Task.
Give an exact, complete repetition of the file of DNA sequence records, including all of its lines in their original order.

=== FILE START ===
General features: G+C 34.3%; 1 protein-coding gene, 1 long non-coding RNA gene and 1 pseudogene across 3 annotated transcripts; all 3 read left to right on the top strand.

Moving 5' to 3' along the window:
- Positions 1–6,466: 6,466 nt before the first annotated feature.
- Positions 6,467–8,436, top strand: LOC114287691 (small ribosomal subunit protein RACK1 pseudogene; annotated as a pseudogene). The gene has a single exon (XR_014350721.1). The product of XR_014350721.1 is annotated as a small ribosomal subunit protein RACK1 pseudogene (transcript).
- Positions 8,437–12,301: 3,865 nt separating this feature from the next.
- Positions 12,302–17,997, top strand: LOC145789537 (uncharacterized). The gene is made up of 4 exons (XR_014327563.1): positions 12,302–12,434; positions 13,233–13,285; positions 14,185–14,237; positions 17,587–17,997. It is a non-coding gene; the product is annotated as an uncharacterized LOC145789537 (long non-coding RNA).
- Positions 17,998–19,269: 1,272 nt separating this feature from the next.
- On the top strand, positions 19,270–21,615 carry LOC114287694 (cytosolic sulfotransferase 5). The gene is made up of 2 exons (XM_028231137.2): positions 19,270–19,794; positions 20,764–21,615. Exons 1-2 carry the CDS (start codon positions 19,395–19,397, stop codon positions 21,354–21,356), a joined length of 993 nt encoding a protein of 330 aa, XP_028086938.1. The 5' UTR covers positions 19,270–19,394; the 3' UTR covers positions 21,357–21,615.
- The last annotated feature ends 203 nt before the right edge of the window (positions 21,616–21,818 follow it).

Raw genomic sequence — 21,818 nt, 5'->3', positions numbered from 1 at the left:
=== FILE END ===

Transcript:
General features: G+C 34.3%; 1 protein-coding gene, 1 long non-coding RNA gene and 1 pseudogene across 3 annotated transcripts; all 3 read left to right on the top strand.

Moving 5' to 3' along the window:
- Positions 1–6,466: 6,466 nt before the first annotated feature.
- Positions 6,467–8,436, top strand: LOC114287691 (small ribosomal subunit protein RACK1 pseudogene; annotated as a pseudogene). The gene has a single exon (XR_014350721.1). The product of XR_014350721.1 is annotated as a small ribosomal subunit protein RACK1 pseudogene (transcript).
- Positions 8,437–12,301: 3,865 nt separating this feature from the next.
- Positions 12,302–17,997, top strand: LOC145789537 (uncharacterized). The gene is made up of 4 exons (XR_014327563.1): positions 12,302–12,434; positions 13,233–13,285; positions 14,185–14,237; positions 17,587–17,997. It is a non-coding gene; the product is annotated as an uncharacterized LOC145789537 (long non-coding RNA).
- Positions 17,998–19,269: 1,272 nt separating this feature from the next.
- On the top strand, positions 19,270–21,615 carry LOC114287694 (cytosolic sulfotransferase 5). The gene is made up of 2 exons (XM_028231137.2): positions 19,270–19,794; positions 20,764–21,615. Exons 1-2 carry the CDS (start codon positions 19,395–19,397, stop codon positions 21,354–21,356), a joined length of 993 nt encoding a protein of 330 aa, XP_028086938.1. The 5' UTR covers positions 19,270–19,394; the 3' UTR covers positions 21,357–21,615.
- The last annotated feature ends 203 nt before the right edge of the window (positions 21,616–21,818 follow it).

Raw genomic sequence — 21,818 nt, 5'->3', positions numbered from 1 at the left: